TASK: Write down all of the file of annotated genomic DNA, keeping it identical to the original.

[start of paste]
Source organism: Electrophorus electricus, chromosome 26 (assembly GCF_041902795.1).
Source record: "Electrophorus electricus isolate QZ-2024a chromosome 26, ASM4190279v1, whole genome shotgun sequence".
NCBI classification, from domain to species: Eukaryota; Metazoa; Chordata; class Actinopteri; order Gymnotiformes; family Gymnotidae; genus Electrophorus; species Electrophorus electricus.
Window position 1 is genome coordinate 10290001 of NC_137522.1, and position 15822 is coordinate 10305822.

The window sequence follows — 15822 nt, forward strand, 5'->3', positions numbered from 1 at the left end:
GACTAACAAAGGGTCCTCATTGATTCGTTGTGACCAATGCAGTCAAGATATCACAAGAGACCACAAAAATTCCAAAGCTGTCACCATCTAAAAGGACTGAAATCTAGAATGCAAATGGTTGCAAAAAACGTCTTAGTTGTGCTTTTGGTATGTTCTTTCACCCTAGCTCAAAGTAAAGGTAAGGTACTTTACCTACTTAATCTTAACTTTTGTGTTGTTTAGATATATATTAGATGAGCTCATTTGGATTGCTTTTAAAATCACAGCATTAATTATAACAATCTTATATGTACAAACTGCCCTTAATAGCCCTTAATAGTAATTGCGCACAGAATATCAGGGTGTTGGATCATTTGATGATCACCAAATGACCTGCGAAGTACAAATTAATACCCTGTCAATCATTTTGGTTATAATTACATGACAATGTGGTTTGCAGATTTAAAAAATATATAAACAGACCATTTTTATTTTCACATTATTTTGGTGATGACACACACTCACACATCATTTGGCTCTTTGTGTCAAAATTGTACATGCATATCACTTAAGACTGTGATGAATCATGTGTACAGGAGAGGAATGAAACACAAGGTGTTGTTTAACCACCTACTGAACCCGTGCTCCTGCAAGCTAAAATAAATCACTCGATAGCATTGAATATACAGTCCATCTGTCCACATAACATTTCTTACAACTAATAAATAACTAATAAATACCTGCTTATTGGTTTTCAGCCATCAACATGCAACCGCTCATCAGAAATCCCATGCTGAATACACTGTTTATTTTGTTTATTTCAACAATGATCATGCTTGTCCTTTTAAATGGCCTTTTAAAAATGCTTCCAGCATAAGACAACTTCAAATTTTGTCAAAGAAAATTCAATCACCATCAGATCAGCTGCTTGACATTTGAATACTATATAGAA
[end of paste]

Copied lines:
Source organism: Electrophorus electricus, chromosome 26 (assembly GCF_041902795.1).
Source record: "Electrophorus electricus isolate QZ-2024a chromosome 26, ASM4190279v1, whole genome shotgun sequence".
NCBI classification, from domain to species: Eukaryota; Metazoa; Chordata; class Actinopteri; order Gymnotiformes; family Gymnotidae; genus Electrophorus; species Electrophorus electricus.
Window position 1 is genome coordinate 10290001 of NC_137522.1, and position 15822 is coordinate 10305822.

The window sequence follows — 15822 nt, forward strand, 5'->3', positions numbered from 1 at the left end:
GACTAACAAAGGGTCCTCATTGATTCGTTGTGACCAATGCAGTCAAGATATCACAAGAGACCACAAAAATTCCAAAGCTGTCACCATCTAAAAGGACTGAAATCTAGAATGCAAATGGTTGCAAAAAACGTCTTAGTTGTGCTTTTGGTATGTTCTTTCACCCTAGCTCAAAGTAAAGGTAAGGTACTTTACCTACTTAATCTTAACTTTTGTGTTGTTTAGATATATATTAGATGAGCTCATTTGGATTGCTTTTAAAATCACAGCATTAATTATAACAATCTTATATGTACAAACTGCCCTTAATAGCCCTTAATAGTAATTGCGCACAGAATATCAGGGTGTTGGATCATTTGATGATCACCAAATGACCTGCGAAGTACAAATTAATACCCTGTCAATCATTTTGGTTATAATTACATGACAATGTGGTTTGCAGATTTAAAAAATATATAAACAGACCATTTTTATTTTCACATTATTTTGGTGATGACACACACTCACACATCATTTGGCTCTTTGTGTCAAAATTGTACATGCATATCACTTAAGACTGTGATGAATCATGTGTACAGGAGAGGAATGAAACACAAGGTGTTGTTTAACCACCTACTGAACCCGTGCTCCTGCAAGCTAAAATAAATCACTCGATAGCATTGAATATACAGTCCATCTGTCCACATAACATTTCTTACAACTAATAAATAACTAATAAATACCTGCTTATTGGTTTTCAGCCATCAACATGCAACCGCTCATCAGAAATCCCATGCTGAATACACTGTTTATTTTGTTTATTTCAACAATGATCATGCTTGTCCTTTTAAATGGCCTTTTAAAAATGCTTCCAGCATAAGACAACTTCAAATTTTGTCAAAGAAAATTCAATCACCATCAGATCAGCTGCTTGACATTTGAATACTATATAGAA